Nine Events of Instruction

Have you ever been in a training where you feel a little bit like Charlie Brown when he is in his classroom? Where your attention was not on what was being taught….

Maybe what the presenter is saying is disconnected with your own reality (a la The Office)?

Or, maybe, just maybe, you jumped into a lecture that was above your head, your pay grade, or understanding? (this video has always been a favorite–glad I have the chance to throw it in here!)

You have been in those situations. We all have been. As a trainer, I like to set the stage and cue up a lesson appropriately to make sure that the stage is set, learners are ready, and that they know what the point of the instruction is. In order to cue up a lesson, I remind myself of the first three, of nine, events of instruction. 

Robert Gagne famously (ok, famously in certain circles) outlined nine events that codify learning and instruction. The events simplified and explained what was thought to be “good instruction”.  

Let’s look at the first three:

  1. Gain attention to ground the lesson and to motivate learners
  2. Describe the learning goal and what will be accomplished by the lesson and how it relates to work/tasks/desired outcomes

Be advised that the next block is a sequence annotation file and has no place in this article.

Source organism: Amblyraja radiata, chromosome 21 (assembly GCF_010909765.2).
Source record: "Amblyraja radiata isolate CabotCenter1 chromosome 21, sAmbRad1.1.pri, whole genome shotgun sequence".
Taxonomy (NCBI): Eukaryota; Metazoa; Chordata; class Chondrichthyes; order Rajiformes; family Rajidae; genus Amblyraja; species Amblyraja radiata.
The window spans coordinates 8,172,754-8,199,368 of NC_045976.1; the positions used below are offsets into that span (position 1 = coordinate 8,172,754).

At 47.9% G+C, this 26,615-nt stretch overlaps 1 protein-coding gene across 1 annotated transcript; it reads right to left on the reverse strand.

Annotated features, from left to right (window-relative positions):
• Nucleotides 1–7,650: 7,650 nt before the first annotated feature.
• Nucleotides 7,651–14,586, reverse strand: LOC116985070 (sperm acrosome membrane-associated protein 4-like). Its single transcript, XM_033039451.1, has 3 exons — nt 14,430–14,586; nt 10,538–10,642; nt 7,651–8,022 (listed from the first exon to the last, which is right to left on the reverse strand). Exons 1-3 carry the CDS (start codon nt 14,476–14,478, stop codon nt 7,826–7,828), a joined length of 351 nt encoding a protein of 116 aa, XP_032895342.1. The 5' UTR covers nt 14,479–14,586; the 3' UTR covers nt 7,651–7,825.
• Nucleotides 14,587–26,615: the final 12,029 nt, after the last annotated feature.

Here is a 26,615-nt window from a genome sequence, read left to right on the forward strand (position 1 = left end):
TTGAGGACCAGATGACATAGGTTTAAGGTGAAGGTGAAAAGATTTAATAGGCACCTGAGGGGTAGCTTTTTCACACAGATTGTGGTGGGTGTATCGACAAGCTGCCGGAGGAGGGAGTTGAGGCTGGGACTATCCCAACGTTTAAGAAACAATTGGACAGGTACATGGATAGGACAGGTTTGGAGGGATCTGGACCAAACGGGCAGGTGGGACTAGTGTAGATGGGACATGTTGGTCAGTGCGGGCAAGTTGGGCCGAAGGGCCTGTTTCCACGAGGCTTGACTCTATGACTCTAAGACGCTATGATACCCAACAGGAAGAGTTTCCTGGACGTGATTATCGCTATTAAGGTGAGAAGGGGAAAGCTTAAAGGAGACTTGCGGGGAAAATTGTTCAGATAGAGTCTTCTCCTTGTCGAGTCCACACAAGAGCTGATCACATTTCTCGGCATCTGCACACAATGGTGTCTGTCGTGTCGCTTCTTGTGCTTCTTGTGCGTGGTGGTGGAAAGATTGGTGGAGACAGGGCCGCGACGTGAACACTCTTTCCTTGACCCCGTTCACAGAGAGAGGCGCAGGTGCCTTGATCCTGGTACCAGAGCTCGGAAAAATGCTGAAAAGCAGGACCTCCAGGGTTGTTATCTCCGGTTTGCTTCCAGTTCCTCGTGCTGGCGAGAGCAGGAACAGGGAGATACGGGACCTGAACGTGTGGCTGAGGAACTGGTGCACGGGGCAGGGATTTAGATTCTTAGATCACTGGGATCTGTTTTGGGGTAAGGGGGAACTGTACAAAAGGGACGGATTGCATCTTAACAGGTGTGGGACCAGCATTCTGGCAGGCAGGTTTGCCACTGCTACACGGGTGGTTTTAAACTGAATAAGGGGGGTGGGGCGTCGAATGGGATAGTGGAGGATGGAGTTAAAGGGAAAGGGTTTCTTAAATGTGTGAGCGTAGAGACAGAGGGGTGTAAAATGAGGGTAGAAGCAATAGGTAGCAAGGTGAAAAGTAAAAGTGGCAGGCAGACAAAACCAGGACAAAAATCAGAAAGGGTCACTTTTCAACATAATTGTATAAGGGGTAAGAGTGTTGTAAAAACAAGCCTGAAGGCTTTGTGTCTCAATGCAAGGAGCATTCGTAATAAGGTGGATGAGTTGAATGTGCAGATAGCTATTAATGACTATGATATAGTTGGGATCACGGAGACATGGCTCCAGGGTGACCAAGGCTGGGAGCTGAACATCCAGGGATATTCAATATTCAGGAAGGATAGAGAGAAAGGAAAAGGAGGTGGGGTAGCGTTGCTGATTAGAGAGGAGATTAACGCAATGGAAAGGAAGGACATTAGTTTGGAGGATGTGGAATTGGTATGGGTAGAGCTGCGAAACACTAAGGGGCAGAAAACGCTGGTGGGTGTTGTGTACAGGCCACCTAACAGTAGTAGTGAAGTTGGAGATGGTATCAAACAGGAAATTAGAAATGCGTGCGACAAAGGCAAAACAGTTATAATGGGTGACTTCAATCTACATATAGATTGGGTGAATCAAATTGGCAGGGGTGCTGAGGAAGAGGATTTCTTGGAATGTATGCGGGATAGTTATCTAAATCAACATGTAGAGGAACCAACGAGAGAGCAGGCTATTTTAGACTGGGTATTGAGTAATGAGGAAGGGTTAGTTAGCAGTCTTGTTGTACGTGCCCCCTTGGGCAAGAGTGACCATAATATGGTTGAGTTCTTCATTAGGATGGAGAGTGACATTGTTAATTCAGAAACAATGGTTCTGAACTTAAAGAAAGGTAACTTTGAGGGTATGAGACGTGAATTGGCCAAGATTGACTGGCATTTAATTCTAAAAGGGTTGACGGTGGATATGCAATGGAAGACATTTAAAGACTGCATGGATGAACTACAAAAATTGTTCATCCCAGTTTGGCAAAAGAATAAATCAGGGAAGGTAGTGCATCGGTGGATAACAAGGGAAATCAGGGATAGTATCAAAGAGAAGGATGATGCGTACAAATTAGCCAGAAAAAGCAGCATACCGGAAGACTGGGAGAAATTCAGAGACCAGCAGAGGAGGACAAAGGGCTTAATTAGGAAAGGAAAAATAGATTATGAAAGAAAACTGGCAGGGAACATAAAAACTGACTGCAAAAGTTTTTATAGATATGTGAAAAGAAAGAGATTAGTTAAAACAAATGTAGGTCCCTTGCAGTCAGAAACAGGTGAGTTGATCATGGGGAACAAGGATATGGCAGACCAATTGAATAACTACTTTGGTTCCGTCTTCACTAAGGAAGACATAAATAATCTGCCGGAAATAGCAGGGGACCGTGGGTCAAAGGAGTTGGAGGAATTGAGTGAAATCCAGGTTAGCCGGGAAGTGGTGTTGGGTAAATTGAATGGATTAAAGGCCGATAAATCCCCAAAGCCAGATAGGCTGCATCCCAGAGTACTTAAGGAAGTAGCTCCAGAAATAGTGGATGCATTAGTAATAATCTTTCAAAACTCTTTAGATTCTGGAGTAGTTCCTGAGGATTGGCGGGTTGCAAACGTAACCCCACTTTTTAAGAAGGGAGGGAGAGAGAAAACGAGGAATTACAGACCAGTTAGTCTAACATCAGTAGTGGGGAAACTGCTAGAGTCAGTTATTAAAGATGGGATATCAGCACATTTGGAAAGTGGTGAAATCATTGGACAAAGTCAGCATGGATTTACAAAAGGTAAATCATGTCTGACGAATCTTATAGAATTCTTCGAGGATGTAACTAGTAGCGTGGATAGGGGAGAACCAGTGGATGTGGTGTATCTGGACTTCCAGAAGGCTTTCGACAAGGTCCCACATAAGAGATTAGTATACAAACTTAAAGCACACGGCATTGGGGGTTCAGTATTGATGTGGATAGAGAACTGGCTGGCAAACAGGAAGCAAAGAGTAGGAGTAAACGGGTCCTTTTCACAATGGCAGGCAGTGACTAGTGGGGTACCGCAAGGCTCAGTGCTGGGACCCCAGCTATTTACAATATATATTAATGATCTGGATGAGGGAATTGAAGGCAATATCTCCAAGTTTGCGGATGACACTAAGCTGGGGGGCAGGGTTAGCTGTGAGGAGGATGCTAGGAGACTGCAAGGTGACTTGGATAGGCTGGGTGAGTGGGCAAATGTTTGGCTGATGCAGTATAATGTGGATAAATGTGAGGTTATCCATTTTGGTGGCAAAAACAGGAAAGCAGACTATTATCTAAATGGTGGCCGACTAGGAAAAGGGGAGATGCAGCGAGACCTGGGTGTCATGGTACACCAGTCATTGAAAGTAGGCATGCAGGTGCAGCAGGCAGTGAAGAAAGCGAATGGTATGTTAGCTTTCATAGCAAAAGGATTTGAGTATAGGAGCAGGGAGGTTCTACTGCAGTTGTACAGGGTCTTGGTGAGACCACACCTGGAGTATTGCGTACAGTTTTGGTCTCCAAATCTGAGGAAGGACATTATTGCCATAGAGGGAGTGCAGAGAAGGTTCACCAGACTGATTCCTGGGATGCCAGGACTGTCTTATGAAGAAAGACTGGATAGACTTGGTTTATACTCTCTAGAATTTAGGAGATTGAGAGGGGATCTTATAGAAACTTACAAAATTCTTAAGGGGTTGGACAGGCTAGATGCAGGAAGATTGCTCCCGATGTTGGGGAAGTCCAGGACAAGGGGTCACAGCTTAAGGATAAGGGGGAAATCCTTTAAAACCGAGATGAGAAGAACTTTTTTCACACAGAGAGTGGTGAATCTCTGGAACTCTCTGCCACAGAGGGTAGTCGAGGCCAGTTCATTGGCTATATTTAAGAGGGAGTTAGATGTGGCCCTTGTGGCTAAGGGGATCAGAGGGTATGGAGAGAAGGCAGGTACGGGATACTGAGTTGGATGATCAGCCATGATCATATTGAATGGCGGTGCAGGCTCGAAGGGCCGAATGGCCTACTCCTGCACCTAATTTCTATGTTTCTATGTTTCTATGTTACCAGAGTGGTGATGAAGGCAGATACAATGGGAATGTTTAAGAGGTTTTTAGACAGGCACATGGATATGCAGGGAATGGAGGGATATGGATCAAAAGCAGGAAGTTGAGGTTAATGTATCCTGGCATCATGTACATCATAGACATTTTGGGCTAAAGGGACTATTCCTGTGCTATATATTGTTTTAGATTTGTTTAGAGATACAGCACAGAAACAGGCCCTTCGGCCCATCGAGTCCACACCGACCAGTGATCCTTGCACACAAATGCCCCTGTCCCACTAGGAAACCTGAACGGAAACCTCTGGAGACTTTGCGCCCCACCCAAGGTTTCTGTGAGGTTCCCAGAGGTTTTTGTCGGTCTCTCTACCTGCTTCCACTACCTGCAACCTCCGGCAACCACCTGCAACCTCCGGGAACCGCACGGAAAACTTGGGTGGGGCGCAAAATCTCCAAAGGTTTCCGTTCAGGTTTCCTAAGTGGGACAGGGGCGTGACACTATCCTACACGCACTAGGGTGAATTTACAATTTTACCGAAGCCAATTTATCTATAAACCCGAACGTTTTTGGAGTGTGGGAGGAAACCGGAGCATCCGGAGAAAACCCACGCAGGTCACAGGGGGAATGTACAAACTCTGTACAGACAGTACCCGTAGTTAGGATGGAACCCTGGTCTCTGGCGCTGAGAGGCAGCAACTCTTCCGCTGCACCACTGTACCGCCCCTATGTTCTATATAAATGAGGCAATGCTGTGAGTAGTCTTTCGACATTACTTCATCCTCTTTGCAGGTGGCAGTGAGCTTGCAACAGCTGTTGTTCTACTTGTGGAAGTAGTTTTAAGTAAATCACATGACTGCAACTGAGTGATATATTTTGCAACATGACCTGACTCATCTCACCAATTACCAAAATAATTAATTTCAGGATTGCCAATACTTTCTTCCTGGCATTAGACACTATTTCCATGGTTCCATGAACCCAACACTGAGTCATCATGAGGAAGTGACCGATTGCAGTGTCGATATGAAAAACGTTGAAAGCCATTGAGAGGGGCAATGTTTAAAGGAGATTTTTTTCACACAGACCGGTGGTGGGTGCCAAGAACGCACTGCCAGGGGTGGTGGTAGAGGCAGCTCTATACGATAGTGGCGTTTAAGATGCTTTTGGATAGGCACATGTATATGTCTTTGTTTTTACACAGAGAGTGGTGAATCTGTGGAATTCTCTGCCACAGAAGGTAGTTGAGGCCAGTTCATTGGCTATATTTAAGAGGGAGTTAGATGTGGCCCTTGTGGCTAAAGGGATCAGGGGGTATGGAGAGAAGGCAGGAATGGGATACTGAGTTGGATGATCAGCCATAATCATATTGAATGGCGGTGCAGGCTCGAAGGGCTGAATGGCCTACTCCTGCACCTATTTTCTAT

3. Stimulate recall of prior knowledge

It should only take a few minutes to move through all three of the primers. For example, by asking about a problem and how the participants view that problem, you can easily accomplish number one and three. By drawing on the past experiences of participants you can touch on point number two.

I recently wrote training materials for health care workers who were being asked to switch up the treatments that their patients were taking. The activity below was meant to build empathy for the patients, describe a bit of what we’d be learning, and help the participants to consider how medications were currently being prescribed and the challenges patients face…

Activity

·      This activity is intended to inspire an empathetic response among participants to the challenges that their patients may face with adherence to their medications.

Say:

·      As we mentioned in the beginning, we are going to give you opportunities to try to put yourselves in the shoes of your patients.

·      Let us do a short demonstration now to start our discussion on adherence. This demonstration will help us to start thinking about some of the reasons for poor adherence.

Do:

·      Ask for three participants to volunteer for this demonstration.

·      Each of the three demonstrations will be slightly different. Please read the instructions before facilitating the activity.